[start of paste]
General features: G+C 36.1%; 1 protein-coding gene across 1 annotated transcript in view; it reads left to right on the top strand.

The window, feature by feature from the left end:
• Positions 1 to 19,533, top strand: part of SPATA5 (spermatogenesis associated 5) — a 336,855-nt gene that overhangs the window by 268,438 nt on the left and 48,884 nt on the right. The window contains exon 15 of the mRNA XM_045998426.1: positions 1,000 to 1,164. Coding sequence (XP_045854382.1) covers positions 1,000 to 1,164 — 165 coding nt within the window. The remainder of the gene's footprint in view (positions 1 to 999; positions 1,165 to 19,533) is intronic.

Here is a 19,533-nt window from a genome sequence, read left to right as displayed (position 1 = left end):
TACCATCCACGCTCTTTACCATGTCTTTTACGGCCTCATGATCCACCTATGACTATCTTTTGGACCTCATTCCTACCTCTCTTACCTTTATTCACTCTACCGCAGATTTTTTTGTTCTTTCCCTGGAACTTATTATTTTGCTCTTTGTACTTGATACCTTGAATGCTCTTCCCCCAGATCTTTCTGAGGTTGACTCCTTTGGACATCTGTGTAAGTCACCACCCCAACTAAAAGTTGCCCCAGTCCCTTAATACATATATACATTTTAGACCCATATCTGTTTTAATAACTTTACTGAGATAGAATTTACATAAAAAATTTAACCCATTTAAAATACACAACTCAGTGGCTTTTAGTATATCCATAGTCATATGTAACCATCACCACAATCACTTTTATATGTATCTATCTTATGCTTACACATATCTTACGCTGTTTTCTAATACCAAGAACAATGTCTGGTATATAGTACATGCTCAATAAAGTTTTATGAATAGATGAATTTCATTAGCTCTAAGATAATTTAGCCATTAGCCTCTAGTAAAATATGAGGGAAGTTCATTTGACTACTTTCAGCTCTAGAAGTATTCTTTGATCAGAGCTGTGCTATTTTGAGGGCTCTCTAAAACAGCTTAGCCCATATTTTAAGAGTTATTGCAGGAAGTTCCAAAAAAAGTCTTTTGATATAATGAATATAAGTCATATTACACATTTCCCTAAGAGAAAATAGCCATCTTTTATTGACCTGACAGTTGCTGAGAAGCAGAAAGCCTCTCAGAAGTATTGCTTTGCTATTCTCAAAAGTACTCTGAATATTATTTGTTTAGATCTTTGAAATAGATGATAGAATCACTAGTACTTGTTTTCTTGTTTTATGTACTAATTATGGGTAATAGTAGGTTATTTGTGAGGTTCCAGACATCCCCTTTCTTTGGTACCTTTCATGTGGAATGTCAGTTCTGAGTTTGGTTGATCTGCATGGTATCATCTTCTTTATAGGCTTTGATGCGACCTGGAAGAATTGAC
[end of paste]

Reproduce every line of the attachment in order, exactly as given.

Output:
General features: G+C 36.1%; 1 protein-coding gene across 1 annotated transcript in view; it reads left to right on the top strand.

The window, feature by feature from the left end:
• Positions 1 to 19,533, top strand: part of SPATA5 (spermatogenesis associated 5) — a 336,855-nt gene that overhangs the window by 268,438 nt on the left and 48,884 nt on the right. The window contains exon 15 of the mRNA XM_045998426.1: positions 1,000 to 1,164. Coding sequence (XP_045854382.1) covers positions 1,000 to 1,164 — 165 coding nt within the window. The remainder of the gene's footprint in view (positions 1 to 999; positions 1,165 to 19,533) is intronic.

Here is a 19,533-nt window from a genome sequence, read left to right as displayed (position 1 = left end):
TACCATCCACGCTCTTTACCATGTCTTTTACGGCCTCATGATCCACCTATGACTATCTTTTGGACCTCATTCCTACCTCTCTTACCTTTATTCACTCTACCGCAGATTTTTTTGTTCTTTCCCTGGAACTTATTATTTTGCTCTTTGTACTTGATACCTTGAATGCTCTTCCCCCAGATCTTTCTGAGGTTGACTCCTTTGGACATCTGTGTAAGTCACCACCCCAACTAAAAGTTGCCCCAGTCCCTTAATACATATATACATTTTAGACCCATATCTGTTTTAATAACTTTACTGAGATAGAATTTACATAAAAAATTTAACCCATTTAAAATACACAACTCAGTGGCTTTTAGTATATCCATAGTCATATGTAACCATCACCACAATCACTTTTATATGTATCTATCTTATGCTTACACATATCTTACGCTGTTTTCTAATACCAAGAACAATGTCTGGTATATAGTACATGCTCAATAAAGTTTTATGAATAGATGAATTTCATTAGCTCTAAGATAATTTAGCCATTAGCCTCTAGTAAAATATGAGGGAAGTTCATTTGACTACTTTCAGCTCTAGAAGTATTCTTTGATCAGAGCTGTGCTATTTTGAGGGCTCTCTAAAACAGCTTAGCCCATATTTTAAGAGTTATTGCAGGAAGTTCCAAAAAAAGTCTTTTGATATAATGAATATAAGTCATATTACACATTTCCCTAAGAGAAAATAGCCATCTTTTATTGACCTGACAGTTGCTGAGAAGCAGAAAGCCTCTCAGAAGTATTGCTTTGCTATTCTCAAAAGTACTCTGAATATTATTTGTTTAGATCTTTGAAATAGATGATAGAATCACTAGTACTTGTTTTCTTGTTTTATGTACTAATTATGGGTAATAGTAGGTTATTTGTGAGGTTCCAGACATCCCCTTTCTTTGGTACCTTTCATGTGGAATGTCAGTTCTGAGTTTGGTTGATCTGCATGGTATCATCTTCTTTATAGGCTTTGATGCGACCTGGAAGAATTGAC